A frequency-agile metamaterial that for the first time can be tuned over a range of frequencies in the so-called “terahertz gap” has been engineered by a team of researchers from Boston College, Los Alamos National Laboratory and Boston University.
The team incorporated semiconducting materials in critical regions of tiny elements – in this case metallic split-ring resonators – that interact with light in order to tune metamaterials beyond their fixed point on the electromagnetic spectrum, an advance that opens these novel devices to a broader array of uses, according to findings published in the online version of the journal Nature Photonics.
“Metamaterials no longer need to be constructed only out of metallic components,” said Boston College Physicist Willie J. Padilla, the project leader. “What we’ve shown is that one can take the exotic properties of metamaterials and combine them with the unique prosperities of natural materials to form a hybrid that yields superior performance.”
Padilla and BC graduate student David Shrekenhamer, along with Hou-Tong Chen, John F. O'Hara, Abul K. Azad and Antoinette J. Taylor of Los Alamos National Laboratory, and Boston University's Richard D. Averitt assembled a single layer of metamaterial and semiconductor that allowed the team to tune terahertz resonance across a range of frequencies in the far-infrared spectrum.
The team’s first-generation device achieved 20 percent tuning of the terahertz resonance to lower frequencies – those in the far-infrared region –addressing the critical issue of narrow band response typical of all metamaterial designs to date.
Constructed on the micron-scale, metamaterials are composites that use unique metallic contours in order to produce responses to light waves, giving each metamaterial its own unique properties beyond the elements of the actual materials in use.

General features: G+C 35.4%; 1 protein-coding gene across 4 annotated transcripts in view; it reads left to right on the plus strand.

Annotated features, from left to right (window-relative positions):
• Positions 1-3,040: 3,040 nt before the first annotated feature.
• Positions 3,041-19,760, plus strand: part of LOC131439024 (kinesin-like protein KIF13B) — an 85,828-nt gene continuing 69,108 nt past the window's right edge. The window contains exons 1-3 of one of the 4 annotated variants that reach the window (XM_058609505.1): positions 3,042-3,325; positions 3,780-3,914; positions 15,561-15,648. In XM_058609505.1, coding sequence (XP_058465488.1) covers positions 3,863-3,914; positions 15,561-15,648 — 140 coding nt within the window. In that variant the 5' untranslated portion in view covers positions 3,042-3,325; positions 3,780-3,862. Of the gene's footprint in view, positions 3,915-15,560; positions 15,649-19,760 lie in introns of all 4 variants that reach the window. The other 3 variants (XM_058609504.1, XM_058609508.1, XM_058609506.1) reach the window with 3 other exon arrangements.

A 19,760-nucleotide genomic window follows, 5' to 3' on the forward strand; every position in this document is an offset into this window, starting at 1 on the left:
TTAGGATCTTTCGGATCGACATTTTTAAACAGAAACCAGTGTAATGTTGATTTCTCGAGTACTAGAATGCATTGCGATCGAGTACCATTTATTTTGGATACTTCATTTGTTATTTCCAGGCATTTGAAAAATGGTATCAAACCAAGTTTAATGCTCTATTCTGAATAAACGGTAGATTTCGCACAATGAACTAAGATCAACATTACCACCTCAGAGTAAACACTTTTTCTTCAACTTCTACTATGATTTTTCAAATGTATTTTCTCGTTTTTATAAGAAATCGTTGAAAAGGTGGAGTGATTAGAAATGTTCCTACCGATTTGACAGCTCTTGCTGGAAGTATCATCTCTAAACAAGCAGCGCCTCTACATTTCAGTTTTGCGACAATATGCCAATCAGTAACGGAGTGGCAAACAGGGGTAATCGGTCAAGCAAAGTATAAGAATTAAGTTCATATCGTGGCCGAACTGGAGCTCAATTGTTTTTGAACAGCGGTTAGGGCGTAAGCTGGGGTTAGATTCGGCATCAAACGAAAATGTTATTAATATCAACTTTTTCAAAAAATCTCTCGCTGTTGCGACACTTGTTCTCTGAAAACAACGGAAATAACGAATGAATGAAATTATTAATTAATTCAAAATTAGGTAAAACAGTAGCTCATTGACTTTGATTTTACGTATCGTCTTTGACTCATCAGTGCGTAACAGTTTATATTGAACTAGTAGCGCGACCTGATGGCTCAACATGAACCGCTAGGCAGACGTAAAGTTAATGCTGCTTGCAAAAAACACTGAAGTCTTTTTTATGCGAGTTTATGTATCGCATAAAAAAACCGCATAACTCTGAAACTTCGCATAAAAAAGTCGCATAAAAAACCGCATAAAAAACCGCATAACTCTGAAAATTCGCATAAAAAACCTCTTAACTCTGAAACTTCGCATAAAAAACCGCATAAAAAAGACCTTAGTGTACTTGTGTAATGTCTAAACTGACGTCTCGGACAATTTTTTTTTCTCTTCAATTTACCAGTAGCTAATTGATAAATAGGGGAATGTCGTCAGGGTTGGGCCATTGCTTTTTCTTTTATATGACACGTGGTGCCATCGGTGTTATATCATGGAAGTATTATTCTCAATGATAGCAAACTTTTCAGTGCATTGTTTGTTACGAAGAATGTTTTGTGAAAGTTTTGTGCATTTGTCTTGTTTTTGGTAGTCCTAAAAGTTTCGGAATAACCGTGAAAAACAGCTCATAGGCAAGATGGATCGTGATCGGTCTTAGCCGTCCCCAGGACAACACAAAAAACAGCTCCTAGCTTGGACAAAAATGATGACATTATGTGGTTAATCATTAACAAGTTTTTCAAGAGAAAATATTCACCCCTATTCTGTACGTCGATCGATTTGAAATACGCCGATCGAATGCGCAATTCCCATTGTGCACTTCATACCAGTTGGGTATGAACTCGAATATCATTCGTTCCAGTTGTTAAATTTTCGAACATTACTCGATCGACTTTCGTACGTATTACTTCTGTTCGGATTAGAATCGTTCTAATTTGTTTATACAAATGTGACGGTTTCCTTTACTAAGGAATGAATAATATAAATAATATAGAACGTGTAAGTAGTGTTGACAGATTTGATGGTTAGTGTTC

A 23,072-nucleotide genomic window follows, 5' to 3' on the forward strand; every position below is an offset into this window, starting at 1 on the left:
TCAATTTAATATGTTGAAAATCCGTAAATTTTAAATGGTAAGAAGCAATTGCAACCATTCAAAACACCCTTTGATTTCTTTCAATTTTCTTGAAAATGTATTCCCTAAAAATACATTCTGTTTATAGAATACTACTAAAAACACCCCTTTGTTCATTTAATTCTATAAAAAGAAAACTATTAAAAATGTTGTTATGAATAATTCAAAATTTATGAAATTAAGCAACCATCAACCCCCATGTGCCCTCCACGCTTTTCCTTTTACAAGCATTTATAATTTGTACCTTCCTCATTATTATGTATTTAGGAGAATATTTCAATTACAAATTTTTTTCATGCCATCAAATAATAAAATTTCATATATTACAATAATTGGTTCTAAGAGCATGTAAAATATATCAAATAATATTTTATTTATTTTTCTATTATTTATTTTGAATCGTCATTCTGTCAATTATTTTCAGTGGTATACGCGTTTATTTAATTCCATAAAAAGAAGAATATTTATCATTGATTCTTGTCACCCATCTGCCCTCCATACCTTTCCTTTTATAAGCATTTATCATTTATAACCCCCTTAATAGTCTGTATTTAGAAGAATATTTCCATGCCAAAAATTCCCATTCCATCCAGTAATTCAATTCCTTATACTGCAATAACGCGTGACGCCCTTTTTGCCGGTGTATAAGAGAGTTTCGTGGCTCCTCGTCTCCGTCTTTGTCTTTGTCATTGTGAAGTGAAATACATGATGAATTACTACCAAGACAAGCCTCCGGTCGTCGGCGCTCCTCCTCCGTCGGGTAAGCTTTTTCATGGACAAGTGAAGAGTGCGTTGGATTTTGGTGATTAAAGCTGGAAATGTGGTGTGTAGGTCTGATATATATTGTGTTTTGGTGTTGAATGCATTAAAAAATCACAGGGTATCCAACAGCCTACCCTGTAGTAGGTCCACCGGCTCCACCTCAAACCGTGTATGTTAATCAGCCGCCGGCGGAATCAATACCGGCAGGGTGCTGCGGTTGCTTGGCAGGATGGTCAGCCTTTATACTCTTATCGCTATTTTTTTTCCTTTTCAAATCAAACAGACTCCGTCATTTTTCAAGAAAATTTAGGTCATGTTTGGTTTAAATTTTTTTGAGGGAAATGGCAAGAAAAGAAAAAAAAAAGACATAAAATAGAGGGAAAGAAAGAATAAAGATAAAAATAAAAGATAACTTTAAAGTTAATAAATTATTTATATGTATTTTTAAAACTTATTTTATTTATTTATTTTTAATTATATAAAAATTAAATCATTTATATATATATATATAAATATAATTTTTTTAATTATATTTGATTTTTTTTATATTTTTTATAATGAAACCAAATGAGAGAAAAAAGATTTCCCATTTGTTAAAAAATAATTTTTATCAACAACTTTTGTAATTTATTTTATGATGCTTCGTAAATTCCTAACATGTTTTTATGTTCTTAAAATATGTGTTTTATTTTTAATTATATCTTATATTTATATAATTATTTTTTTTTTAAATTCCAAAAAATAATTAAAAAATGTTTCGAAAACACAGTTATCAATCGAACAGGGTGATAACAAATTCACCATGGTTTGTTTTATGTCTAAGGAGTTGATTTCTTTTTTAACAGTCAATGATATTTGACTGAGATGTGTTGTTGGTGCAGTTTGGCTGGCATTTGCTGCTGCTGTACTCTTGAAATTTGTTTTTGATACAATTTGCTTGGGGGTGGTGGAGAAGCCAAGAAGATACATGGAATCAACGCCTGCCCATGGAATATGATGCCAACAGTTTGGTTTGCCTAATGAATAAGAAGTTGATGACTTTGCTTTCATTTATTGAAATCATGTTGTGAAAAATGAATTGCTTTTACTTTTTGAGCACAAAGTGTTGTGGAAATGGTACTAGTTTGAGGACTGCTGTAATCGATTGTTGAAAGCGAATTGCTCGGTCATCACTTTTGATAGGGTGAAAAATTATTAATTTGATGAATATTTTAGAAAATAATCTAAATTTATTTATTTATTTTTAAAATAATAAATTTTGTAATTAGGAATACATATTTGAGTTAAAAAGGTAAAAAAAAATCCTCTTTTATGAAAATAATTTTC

Within the past decade, researchers have sought ways to significantly expand the range of material responses to waves of electromagnetic radiation – classified by increasing frequency as radio waves, microwaves, terahertz radiation, infrared radiation, visible light, ultraviolet radiation, X-rays and gamma rays. Numerous novel effects have been demonstrated that defy accepted principles.
“Metamaterials demonstrated negative refractive index and up until that point the commonly held belief was that only a positive index was possible,” said Padilla. “Metamaterials gave us access to new regimes of electromagnetic response that you could not get from normal materials.”
Prior research has shown that because they rely on light-driven resonance, metamaterials experience frequency dispersion and narrow bandwidth operation where the centre frequency is fixed based on the geometry and dimensions of the elements comprising the metamaterial composite. The team believes that the creation of a material that addresses the narrow bandwidth limitations can advance the use of metamaterials.
Enormous efforts have focused on the search for materials that could respond to terahertz radiation, a scientific quest to find the building blocks for devices that could take advantage of the frequency for imaging and other applications.